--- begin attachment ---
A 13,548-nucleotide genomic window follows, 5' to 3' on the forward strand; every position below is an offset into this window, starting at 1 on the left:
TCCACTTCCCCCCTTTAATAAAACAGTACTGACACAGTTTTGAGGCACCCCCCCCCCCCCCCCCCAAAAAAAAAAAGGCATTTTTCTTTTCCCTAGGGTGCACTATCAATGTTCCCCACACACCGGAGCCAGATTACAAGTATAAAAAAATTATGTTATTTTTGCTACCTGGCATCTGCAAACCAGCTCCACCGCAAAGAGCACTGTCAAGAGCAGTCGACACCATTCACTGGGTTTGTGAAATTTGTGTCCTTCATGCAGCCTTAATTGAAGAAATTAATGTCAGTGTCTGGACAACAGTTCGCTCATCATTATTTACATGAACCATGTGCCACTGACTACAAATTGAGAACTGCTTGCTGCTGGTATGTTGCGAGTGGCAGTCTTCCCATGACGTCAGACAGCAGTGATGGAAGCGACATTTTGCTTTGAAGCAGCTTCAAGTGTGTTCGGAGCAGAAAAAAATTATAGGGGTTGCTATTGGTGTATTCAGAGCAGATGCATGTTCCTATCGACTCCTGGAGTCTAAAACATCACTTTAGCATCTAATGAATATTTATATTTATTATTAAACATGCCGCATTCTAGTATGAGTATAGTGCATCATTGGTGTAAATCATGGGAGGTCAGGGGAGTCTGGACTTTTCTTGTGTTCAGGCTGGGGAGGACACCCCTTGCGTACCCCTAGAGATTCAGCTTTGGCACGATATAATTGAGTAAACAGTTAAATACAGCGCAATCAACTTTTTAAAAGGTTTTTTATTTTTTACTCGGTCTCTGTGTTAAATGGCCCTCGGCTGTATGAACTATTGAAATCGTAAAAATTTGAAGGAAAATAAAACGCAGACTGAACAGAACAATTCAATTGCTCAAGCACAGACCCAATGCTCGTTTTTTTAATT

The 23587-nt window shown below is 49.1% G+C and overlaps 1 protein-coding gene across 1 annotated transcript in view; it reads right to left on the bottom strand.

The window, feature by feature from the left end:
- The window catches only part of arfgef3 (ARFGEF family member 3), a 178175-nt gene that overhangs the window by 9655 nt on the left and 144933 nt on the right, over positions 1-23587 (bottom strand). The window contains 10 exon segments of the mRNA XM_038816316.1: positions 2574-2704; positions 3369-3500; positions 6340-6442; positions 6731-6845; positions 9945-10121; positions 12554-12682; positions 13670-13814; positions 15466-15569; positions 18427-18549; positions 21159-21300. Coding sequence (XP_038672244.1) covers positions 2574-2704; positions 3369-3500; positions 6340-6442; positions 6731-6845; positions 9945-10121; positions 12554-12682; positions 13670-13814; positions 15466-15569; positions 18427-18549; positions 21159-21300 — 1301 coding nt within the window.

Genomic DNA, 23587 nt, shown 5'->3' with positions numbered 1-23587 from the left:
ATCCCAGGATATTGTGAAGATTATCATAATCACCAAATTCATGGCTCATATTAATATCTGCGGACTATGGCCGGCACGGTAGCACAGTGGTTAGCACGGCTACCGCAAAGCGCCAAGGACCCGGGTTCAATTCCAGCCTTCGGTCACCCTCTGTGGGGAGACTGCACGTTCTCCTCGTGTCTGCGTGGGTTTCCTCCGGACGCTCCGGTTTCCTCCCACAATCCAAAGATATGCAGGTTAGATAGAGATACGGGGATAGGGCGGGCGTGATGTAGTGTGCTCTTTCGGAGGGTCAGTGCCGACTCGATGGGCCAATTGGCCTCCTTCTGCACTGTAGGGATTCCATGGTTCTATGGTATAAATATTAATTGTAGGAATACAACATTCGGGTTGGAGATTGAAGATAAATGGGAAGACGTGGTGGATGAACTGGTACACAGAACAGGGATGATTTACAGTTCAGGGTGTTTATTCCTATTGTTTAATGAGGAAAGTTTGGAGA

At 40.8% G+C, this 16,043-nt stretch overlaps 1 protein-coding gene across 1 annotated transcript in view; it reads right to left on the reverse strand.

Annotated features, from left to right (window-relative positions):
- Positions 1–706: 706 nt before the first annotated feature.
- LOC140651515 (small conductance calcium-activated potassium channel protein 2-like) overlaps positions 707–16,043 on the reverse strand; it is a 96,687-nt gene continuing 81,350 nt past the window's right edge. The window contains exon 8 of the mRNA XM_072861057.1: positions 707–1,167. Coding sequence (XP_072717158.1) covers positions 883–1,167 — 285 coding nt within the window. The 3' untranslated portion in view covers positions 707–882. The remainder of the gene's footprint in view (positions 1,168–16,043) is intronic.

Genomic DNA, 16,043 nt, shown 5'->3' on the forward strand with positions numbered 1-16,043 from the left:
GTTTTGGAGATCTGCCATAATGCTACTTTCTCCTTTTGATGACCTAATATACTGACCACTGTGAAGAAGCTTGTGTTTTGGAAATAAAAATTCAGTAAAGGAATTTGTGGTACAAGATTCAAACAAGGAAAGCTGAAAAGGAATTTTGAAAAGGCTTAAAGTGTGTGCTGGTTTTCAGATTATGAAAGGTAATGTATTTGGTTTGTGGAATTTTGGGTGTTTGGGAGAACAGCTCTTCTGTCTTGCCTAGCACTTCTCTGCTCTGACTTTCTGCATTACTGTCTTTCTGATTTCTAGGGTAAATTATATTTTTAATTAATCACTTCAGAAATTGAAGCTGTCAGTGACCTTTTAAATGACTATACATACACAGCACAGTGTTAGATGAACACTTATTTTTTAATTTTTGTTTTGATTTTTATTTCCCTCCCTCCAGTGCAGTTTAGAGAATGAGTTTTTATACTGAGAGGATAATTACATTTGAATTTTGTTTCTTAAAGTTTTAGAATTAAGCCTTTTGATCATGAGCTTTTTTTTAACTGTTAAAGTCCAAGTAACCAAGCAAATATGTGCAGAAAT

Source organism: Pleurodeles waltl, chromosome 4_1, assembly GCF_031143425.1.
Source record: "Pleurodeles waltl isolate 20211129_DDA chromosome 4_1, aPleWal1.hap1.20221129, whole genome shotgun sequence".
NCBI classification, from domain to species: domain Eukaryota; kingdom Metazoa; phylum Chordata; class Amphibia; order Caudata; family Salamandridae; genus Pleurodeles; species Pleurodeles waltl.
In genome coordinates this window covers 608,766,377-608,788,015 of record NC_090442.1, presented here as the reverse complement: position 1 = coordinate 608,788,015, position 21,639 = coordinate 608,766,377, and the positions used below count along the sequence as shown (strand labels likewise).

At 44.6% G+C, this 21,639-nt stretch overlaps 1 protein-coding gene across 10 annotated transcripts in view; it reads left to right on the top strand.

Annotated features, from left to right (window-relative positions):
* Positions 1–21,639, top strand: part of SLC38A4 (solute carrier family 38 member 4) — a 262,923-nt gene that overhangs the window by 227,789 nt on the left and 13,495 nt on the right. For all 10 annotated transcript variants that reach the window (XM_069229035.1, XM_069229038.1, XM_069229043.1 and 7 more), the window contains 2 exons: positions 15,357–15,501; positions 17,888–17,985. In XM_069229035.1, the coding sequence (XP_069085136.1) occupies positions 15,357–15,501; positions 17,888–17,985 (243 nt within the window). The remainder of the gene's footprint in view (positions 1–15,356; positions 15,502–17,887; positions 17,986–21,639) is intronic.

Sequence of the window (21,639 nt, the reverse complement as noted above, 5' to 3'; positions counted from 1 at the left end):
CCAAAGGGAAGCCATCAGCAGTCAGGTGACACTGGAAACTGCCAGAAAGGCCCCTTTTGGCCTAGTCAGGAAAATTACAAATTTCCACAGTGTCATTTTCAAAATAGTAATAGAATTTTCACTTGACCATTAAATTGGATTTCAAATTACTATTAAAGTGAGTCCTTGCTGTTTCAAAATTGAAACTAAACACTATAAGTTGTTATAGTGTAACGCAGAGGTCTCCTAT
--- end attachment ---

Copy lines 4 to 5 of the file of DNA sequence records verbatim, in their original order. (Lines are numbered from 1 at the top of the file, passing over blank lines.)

The window, feature by feature from the left end:
- The window catches only part of arfgef3 (ARFGEF family member 3), a 178175-nt gene that overhangs the window by 9655 nt on the left and 144933 nt on the right, over positions 1-23587 (bottom strand). The window contains 10 exon segments of the mRNA XM_038816316.1: positions 2574-2704; positions 3369-3500; positions 6340-6442; positions 6731-6845; positions 9945-10121; positions 12554-12682; positions 13670-13814; positions 15466-15569; positions 18427-18549; positions 21159-21300. Coding sequence (XP_038672244.1) covers positions 2574-2704; positions 3369-3500; positions 6340-6442; positions 6731-6845; positions 9945-10121; positions 12554-12682; positions 13670-13814; positions 15466-15569; positions 18427-18549; positions 21159-21300 — 1301 coding nt within the window.